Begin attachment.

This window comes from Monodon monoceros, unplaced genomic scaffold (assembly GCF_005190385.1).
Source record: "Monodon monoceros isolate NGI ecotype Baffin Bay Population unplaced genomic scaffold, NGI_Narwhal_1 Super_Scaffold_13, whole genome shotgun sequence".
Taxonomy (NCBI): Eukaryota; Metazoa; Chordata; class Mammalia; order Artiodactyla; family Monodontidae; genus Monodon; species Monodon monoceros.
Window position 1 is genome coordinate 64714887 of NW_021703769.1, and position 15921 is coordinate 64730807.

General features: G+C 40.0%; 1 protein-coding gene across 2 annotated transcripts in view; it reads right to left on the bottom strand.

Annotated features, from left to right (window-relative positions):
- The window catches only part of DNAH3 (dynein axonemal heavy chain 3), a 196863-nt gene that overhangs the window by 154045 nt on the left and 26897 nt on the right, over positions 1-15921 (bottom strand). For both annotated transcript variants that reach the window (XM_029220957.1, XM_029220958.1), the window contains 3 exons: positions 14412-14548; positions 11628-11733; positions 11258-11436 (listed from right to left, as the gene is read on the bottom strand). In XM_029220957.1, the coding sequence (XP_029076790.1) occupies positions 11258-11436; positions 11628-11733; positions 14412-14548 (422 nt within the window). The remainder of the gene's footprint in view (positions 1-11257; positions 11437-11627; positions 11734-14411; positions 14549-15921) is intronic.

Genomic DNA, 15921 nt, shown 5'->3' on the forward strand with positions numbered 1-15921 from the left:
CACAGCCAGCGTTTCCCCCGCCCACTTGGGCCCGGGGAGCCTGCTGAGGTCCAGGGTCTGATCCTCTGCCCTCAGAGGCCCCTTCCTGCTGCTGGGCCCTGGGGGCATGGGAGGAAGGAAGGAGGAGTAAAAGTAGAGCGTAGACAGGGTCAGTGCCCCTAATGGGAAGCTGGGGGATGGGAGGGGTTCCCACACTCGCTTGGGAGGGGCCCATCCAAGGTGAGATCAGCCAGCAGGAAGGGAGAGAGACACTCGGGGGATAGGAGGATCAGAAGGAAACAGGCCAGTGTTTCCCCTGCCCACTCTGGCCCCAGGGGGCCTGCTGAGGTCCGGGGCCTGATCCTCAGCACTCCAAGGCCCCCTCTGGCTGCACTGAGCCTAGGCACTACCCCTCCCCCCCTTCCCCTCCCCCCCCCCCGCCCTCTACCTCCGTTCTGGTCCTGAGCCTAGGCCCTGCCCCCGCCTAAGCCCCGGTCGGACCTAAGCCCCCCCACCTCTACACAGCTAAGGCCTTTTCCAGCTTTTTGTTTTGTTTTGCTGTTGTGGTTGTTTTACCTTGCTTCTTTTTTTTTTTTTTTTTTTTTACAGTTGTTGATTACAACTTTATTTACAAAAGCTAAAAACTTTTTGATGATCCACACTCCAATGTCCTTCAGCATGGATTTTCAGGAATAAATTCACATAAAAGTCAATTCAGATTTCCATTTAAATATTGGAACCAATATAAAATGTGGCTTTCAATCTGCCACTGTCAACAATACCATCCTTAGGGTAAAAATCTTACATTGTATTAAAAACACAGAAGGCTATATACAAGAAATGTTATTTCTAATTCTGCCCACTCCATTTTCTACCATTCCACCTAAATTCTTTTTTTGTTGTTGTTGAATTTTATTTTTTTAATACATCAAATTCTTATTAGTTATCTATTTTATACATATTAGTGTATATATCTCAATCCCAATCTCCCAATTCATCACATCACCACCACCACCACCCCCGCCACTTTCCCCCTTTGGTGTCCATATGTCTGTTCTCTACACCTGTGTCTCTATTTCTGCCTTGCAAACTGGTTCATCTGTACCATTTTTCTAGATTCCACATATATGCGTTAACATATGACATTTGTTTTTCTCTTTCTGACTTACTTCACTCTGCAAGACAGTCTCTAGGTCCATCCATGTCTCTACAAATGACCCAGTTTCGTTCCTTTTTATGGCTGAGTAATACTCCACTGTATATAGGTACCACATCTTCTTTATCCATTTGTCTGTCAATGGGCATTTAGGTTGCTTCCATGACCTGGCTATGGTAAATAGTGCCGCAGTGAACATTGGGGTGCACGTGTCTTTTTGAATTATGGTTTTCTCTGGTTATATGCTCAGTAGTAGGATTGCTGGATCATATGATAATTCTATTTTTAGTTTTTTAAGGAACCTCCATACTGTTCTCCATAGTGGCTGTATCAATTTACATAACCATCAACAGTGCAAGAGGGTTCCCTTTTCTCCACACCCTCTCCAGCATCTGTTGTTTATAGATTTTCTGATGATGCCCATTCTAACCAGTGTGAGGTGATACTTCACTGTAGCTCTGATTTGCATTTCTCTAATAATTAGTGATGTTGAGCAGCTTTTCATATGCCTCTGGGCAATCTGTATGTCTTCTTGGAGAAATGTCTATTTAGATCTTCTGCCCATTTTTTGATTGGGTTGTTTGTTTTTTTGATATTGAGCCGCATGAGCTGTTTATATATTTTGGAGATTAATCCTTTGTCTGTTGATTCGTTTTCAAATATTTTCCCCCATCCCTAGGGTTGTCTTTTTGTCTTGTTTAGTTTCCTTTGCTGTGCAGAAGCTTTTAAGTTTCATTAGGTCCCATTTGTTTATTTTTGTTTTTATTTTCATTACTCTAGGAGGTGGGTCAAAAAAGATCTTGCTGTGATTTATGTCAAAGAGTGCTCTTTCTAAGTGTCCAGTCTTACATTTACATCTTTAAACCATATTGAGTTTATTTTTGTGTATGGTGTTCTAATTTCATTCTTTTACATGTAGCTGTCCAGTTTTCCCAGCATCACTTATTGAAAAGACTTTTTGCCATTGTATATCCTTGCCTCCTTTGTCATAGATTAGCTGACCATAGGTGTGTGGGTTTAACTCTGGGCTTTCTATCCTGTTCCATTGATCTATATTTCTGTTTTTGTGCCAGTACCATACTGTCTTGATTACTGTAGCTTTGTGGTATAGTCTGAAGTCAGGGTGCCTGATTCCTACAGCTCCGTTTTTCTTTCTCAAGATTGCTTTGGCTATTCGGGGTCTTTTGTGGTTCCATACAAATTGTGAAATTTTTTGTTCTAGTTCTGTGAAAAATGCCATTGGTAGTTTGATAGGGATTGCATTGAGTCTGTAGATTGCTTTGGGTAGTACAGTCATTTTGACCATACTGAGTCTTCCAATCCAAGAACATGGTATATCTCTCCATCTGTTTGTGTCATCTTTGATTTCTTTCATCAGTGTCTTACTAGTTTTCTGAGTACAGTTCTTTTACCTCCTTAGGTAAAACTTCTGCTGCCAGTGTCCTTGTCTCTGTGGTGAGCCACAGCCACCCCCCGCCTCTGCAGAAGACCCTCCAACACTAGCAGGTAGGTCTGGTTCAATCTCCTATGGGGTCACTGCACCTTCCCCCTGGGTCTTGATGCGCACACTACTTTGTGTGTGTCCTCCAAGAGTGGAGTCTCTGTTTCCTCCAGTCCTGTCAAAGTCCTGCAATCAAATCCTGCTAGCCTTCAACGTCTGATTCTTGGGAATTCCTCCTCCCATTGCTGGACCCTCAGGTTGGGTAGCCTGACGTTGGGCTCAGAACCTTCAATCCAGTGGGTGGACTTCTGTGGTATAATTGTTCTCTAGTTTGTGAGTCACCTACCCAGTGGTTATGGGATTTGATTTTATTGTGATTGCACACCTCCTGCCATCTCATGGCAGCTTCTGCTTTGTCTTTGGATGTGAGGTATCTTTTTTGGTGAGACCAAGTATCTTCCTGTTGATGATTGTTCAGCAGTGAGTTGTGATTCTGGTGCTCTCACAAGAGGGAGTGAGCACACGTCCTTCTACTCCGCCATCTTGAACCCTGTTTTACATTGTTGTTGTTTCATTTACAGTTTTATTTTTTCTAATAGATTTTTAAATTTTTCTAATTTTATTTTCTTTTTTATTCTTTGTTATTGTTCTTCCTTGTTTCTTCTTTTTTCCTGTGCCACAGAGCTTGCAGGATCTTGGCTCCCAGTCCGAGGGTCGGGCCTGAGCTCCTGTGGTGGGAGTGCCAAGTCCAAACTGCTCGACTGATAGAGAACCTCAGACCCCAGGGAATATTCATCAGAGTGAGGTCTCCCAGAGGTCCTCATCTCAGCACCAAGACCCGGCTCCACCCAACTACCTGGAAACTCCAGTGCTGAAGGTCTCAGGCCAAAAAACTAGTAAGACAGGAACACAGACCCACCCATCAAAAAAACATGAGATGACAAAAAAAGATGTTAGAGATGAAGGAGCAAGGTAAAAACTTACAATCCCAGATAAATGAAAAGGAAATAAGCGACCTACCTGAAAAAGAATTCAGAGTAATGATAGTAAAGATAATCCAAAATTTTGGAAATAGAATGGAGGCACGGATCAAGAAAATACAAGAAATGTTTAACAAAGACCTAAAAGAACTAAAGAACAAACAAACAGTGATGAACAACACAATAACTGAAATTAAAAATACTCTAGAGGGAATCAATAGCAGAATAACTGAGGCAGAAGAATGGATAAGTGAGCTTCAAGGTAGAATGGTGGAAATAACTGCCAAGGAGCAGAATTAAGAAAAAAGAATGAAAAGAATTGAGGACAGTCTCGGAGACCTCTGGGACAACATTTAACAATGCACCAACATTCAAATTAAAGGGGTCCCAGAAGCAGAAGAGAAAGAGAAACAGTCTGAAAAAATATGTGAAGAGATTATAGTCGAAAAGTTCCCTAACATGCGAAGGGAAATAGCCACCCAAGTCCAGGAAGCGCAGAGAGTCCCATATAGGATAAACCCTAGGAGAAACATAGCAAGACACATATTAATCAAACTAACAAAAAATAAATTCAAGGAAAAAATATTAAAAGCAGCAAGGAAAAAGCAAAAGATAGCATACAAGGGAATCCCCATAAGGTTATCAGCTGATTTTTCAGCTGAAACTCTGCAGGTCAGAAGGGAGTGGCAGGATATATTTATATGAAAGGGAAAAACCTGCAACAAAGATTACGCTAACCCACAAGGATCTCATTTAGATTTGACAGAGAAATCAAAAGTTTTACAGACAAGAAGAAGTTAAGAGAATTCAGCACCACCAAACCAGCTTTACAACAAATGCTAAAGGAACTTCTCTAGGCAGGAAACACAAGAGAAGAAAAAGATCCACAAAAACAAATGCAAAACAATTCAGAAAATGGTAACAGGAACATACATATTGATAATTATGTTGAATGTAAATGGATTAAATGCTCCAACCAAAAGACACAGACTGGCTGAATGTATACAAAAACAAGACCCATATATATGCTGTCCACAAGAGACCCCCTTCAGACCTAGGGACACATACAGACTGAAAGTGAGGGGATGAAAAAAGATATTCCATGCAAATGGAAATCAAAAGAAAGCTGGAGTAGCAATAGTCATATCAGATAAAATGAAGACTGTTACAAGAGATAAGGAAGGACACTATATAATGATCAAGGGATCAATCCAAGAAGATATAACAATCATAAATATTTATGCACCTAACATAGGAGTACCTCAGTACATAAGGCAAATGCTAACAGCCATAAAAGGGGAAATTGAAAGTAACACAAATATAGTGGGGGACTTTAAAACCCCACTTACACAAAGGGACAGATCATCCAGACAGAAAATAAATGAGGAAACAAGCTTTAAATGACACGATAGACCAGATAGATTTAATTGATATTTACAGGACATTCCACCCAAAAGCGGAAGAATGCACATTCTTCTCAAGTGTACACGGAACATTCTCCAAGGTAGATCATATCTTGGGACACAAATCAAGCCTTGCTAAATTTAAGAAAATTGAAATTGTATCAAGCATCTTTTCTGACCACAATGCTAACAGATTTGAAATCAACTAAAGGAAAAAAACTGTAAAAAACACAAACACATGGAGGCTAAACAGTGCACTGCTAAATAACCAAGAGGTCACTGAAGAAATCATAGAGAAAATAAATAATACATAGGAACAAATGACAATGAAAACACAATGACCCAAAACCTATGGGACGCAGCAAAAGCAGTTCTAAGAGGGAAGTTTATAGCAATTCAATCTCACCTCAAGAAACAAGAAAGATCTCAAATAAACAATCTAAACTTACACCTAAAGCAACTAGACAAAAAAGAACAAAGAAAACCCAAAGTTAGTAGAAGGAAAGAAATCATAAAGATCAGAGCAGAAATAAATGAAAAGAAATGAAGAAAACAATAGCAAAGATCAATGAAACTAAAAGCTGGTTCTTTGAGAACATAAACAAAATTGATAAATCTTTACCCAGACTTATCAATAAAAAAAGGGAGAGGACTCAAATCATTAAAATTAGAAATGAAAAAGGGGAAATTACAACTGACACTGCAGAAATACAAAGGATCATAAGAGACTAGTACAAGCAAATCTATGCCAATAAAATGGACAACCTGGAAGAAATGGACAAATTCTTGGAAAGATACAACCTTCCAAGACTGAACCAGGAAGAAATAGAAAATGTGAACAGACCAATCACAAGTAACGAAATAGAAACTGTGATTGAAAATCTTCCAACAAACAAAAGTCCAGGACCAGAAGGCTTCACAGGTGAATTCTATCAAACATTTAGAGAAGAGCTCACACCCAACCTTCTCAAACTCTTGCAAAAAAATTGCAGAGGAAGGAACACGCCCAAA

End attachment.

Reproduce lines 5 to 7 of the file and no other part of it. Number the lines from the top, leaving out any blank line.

General features: G+C 40.0%; 1 protein-coding gene across 2 annotated transcripts in view; it reads right to left on the bottom strand.

Annotated features, from left to right (window-relative positions):
- The window catches only part of DNAH3 (dynein axonemal heavy chain 3), a 196863-nt gene that overhangs the window by 154045 nt on the left and 26897 nt on the right, over positions 1-15921 (bottom strand). For both annotated transcript variants that reach the window (XM_029220957.1, XM_029220958.1), the window contains 3 exons: positions 14412-14548; positions 11628-11733; positions 11258-11436 (listed from right to left, as the gene is read on the bottom strand). In XM_029220957.1, the coding sequence (XP_029076790.1) occupies positions 11258-11436; positions 11628-11733; positions 14412-14548 (422 nt within the window). The remainder of the gene's footprint in view (positions 1-11257; positions 11437-11627; positions 11734-14411; positions 14549-15921) is intronic.